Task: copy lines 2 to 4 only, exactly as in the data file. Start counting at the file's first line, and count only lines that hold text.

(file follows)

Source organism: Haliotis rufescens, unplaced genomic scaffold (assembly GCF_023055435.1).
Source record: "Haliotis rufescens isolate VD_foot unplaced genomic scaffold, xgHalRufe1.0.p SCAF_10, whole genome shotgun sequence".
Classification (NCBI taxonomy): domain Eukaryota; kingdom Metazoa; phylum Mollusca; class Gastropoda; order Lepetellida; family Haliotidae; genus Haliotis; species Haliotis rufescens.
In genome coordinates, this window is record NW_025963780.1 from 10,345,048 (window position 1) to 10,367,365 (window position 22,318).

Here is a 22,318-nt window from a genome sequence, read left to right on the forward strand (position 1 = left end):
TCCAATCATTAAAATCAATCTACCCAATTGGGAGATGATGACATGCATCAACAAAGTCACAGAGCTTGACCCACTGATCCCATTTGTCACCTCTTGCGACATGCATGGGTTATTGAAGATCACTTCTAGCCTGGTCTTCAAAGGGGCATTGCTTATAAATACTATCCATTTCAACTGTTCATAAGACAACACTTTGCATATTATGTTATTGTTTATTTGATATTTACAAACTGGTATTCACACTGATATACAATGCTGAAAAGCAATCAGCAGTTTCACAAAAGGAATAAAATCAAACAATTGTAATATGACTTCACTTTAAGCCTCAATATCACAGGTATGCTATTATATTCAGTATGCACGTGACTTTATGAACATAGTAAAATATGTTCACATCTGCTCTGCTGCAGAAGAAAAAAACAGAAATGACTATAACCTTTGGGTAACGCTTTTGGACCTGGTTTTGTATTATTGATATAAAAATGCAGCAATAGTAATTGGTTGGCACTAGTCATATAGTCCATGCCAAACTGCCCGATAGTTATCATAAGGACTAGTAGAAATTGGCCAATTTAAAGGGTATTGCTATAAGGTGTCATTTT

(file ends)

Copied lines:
Source record: "Haliotis rufescens isolate VD_foot unplaced genomic scaffold, xgHalRufe1.0.p SCAF_10, whole genome shotgun sequence".
Classification (NCBI taxonomy): domain Eukaryota; kingdom Metazoa; phylum Mollusca; class Gastropoda; order Lepetellida; family Haliotidae; genus Haliotis; species Haliotis rufescens.
In genome coordinates, this window is record NW_025963780.1 from 10,345,048 (window position 1) to 10,367,365 (window position 22,318).